Showing 11 - 17 of 17 posts found matching keyword: vacation
Of course, the whole reason Trey, Leslie, and I went to Ohio was so that Trey could attend a professional soccer match between the Columbus Crew and the visiting Chicago Fire.
I have to admit that I had more fun at the soccer game than I had thought I would. The atmosphere was enjoyably electric, and even the soccer match was unusually exciting so far as soccer games go. (The first goal was scored within the first 9 minutes, preventing the 0-0 tie I was expecting.) The Columbus fans were friendly and reasonably well-behaved, the exception being their children. Those little bastards went largely unsupervised and seemed to enjoy throwing their Pepsi cups and other trash between sections. Clearly, they are future Ohio State University students.
Naturally, with no preference between teams, I chose to root for the Crew. Trey claimed to have no favorite MLS soccer team, but Leslie insisted that he is secretly a Chicago Fire fan. The Chicago fans made the Columbus children look like amateurs, throwing smoke bombs and bottles on the field. There was even a fire in the parking lot after the Fire lost, an event I don't consider a coincidence. I'm sure that Trey felt like he was attending a Philadelphia Eagles game.
So that was my first soccer game. Would I do it again? Yeah. Maybe next time, we can go to a stadium that serves Coke.
After leaving Sandusky, Trey, Leslie, and I headed south to Columbus. With some time to kill before the soccer game would start, we decided to follow a lead provided by our party planner, Brian. We headed directly towards the Columbus Zoo and Aquarium, or as Brian described it, "Jack Hanna's zoo." This nickname is a little misleading; as I was disappointed to learn, you won't find Jack Hanna in any of the cages.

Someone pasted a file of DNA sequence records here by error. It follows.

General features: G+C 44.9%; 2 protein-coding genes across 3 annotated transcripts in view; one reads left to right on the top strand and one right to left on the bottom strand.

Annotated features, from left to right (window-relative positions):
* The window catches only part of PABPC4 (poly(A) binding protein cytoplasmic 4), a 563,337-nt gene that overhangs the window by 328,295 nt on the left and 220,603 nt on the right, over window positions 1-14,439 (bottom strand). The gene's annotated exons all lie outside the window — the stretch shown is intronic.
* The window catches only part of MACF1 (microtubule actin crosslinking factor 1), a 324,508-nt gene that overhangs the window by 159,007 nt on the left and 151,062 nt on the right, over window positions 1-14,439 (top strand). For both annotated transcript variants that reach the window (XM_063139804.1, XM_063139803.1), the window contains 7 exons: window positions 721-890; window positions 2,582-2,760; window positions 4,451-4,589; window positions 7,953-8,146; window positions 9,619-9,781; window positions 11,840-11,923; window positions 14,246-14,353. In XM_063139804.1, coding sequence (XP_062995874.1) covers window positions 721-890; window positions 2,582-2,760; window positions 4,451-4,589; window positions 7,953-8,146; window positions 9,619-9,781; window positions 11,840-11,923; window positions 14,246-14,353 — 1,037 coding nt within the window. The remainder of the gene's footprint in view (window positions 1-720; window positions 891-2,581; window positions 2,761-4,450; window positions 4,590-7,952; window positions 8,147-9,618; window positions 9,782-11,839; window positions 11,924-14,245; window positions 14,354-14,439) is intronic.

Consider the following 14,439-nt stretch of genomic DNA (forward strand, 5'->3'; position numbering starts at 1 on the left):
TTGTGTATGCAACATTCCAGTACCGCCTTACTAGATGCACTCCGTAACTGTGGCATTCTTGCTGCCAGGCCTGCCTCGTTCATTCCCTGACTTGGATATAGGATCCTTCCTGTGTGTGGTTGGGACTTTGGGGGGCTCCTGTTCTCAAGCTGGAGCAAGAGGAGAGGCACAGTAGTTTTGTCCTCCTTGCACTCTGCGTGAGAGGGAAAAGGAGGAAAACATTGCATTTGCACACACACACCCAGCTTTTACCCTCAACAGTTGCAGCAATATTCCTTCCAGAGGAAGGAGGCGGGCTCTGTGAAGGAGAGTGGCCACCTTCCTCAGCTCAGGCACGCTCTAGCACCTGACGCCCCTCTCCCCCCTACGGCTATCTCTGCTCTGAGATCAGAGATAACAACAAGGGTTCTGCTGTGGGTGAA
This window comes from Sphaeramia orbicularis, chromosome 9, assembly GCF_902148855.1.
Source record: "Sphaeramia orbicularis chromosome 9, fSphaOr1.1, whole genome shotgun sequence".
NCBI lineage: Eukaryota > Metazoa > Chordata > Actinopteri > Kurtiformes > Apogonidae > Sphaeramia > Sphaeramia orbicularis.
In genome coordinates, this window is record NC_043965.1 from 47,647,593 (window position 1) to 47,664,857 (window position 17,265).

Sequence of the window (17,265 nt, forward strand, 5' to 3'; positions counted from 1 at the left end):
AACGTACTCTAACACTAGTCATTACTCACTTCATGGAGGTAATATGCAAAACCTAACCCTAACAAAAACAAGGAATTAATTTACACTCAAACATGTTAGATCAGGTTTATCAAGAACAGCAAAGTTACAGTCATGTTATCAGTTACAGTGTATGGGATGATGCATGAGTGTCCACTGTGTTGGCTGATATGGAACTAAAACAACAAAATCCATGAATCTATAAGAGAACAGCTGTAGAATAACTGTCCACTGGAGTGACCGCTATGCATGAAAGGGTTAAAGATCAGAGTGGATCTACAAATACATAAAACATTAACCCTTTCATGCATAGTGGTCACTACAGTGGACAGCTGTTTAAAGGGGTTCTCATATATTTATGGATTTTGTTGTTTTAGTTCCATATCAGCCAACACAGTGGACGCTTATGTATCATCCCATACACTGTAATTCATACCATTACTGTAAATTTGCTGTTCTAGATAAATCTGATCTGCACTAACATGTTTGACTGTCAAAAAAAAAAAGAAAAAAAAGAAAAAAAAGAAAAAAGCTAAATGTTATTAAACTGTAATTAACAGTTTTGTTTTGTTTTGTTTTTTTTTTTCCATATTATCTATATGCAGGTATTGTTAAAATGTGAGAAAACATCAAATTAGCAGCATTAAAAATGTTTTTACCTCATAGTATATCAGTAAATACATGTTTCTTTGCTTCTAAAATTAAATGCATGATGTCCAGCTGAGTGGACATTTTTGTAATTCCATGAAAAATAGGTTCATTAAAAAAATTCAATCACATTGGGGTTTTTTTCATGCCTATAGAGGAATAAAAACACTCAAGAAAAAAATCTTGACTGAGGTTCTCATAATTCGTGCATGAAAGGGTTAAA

It was well over 90° in the midday sun, and most of the animals were smart enough to be lounging in whatever shade they could find. Naturally, our first objective was the polar bear enclosure.
Surprisingly, the polar bear was one of the only animals in the zoo that seemed completely indifferent to the heat. Perhaps that's because they had their own water park, fully stocked with toys and snacks. The other bears at the park, including the sun bear (seen below), had to settle for water misters. Personally, I'd take a swimming pool over a Willy Water Bug any day.
The zoo was full of exotic animals I'd never seen before, but from the pictures I took, you'd think it only had bears. There are red pandas, Asian lions, West Indian manatees, and Komodo dragons, to name just a few. But really, the highlight of the zoo was the great apes, the gibbons, gorillas, and bonobos. Many of the zoo's primates are very human, some making a sincere attempt to communicate with the visitors, while others just pointed and laughed. Generally, I'm no fan of the ape, but I have to say that the Columbus Zoo's apes acted more human than some of the visitors.
Even with every creature great and small napping, the visit was still very much worth the time and expense ($15 per person, plus $7 parking). In hindsight, I wish we had more time to spend.
For the Memorial Day weekend, Trey took Leslie and me to Ohio. Our first stop was Sandusky's Cedar Point amusement park, still the most awesome place on Earth. Trey and Leslie had never been before, and I'm sure they enjoyed themselves as much as I did. For the record, I'm not getting too old for this.
As I did for my last visit to the park in 2010, here's a trip summary in postcard-sized chunks:
The new "ride" in 2012 is "Dinosaurs Alive!", the old riverboat retooled with dinosaur animatronics replacing animal animatronics.
Magnum heads up its lift hill into the clouds.
The Midway as seen from a shady picnic table behind the Dodgem pavilion.